The Farron Conundrum: Is it Really the End of Christians in Political Life?


The most painful thing about watching Tim Farron crash and burn during the election campaign - when asked by the naturally anti-Christian media about his views on the sinfulness of same-sex marriage and abortion - was watching a politician do what we have come to expect politicians to do. It is always painful to watch politicians live up to our low expectations of them and leave us believing they lack integrity and credibility. Of course, it was most disheartening to see a public Christian deny Christ before Angels and men, but there is also an acute political angle to the Farron collapse which concerns the trustworthiness of those in public life and the confidence that we can place in them.

As to the question of whether a 'committed Christian' could lead a national political party, I expect that Mr Farron is correct up to a point, but there is a degree of uncertainty that clouds such a statement. The reason for this is that we are still waiting for a 'committed Christian' to arrive and accept the nomination of leadership of a political party. Since Farron wasn't the 'committed Christian' he would like to be during the election and admits he wasn't, we cannot know for sure whether a 'committed Christian' could lead a national party or even 'rise through the ranks' of a political party to lead it because we do not see it happen in this country.

It is ironic that a party which during the election was led by a man who feared losing votes for standing up for his beliefs finds itself far away from political influence, but a party led by figures who virulently oppose both abortion and same-sex marriage from Northern Ireland, the DUP, find themselves well-placed for a power-sharing deal with the Conservatives.

Without doubt, any political leader who claims the name of Christian will come in for some unwelcome interrogation from the media, more from the media than the general public and more so now than ever, for their private beliefs and the moral code that they live by and believe in. However, the politically correct agenda, if it was all-dominant in the United Kingdom among voters should really by now have seen off figures who do not 'play the game'.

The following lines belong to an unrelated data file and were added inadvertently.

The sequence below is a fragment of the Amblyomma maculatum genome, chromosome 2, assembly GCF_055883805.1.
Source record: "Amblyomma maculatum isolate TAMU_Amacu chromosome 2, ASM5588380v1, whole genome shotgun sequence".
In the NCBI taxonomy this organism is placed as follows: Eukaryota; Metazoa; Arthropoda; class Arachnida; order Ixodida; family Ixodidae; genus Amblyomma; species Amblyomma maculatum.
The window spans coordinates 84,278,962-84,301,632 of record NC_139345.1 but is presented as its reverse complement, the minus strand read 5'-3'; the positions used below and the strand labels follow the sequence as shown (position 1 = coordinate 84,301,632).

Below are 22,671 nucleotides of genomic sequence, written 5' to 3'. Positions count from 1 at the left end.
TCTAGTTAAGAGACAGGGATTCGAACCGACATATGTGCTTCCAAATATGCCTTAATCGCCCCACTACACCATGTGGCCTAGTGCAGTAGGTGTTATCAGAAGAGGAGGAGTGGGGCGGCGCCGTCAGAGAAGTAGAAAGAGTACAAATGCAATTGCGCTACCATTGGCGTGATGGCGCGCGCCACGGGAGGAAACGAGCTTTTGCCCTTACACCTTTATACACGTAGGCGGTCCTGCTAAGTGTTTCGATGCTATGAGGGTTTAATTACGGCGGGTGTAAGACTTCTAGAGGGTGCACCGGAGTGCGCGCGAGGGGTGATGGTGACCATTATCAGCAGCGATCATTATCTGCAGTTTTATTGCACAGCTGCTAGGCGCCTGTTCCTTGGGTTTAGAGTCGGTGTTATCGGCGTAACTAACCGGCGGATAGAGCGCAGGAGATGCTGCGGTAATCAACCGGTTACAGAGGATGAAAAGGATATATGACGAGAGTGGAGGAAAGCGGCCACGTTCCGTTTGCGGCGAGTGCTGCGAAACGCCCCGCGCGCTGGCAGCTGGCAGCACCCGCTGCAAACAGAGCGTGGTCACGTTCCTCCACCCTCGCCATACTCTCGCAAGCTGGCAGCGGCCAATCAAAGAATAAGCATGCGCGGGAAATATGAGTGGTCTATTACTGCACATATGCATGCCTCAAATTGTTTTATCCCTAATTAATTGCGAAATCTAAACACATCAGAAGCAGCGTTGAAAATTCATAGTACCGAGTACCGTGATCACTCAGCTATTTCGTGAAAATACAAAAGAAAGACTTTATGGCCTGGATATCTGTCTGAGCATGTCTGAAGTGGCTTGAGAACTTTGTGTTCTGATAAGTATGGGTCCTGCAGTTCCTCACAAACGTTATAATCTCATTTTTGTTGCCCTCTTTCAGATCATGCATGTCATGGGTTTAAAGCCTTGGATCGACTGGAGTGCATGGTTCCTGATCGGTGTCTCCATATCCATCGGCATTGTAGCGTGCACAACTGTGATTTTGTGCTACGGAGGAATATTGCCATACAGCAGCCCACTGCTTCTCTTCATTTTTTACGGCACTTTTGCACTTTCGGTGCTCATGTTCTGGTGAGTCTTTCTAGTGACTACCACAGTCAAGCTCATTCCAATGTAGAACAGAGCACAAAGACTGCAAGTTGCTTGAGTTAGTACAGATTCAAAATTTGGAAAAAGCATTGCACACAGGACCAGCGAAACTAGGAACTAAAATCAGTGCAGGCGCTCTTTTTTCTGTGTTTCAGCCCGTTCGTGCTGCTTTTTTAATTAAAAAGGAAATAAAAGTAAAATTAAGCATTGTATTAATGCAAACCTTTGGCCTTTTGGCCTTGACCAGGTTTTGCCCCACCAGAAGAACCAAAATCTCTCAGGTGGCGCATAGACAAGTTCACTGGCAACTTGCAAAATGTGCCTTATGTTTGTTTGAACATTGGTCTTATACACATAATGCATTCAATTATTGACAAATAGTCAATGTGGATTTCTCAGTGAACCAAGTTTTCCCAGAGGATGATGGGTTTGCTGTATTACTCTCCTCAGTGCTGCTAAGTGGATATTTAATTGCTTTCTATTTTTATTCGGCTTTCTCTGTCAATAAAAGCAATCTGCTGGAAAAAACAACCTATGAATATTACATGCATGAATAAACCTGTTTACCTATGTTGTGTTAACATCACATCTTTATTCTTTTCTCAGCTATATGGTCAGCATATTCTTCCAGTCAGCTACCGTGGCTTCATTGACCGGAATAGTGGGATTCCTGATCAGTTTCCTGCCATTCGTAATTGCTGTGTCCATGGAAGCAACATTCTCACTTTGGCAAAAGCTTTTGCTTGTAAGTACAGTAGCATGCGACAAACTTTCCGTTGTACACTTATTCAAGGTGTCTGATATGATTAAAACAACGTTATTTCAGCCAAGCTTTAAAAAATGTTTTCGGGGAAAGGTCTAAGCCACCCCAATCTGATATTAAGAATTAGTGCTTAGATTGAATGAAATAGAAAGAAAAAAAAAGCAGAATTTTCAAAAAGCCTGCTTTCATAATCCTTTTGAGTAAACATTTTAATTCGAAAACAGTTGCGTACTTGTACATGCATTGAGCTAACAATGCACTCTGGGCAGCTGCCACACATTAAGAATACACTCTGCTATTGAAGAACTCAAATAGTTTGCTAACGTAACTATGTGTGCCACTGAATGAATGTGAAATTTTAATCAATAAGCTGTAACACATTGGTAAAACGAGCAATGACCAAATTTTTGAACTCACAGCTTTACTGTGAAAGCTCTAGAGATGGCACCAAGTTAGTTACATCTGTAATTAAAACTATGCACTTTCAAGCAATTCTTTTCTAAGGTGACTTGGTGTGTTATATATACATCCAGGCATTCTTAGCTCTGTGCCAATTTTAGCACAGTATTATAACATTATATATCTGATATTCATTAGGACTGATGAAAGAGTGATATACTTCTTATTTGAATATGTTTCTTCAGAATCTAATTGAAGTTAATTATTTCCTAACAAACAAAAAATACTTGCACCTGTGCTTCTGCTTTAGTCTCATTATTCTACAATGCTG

One exception is Nigel Farage, who retains a measure of respectability and popularity in the United Kingdom not always for his beliefs (many of which offend the politically correct dogmas of our time) but for his tenacity in sticking to those beliefs no matter what the opinion polls say. He has been saying the same things about the EU bureaucracy for years now. The same can be said for 'Red Jez', Jeremy Corbyn. I have heard priests from the pulpit say such things as, 'You may not agree with what he says but there is no doubting his passion and conviction'. Indeed, this country remains a place where no Labour candidate has managed to achieve political office on a 'Socialist' platform for a long, long time, but that doesn't stop dangerous commies coming close to office simply by impressing people with the passion with which they communicate their views, if not always because of the views themselves.

So it remains to be seen whether a politician can lead a political party and uphold the teachings of the Christian faith at the same time. My instinct tells me that Farron is correct, since Christianity is particularly misunderstood and discriminated against, but he should not be allowed to rewrite his biography or imply that where he failed, others will naturally always fail. Hope tells me to think otherwise.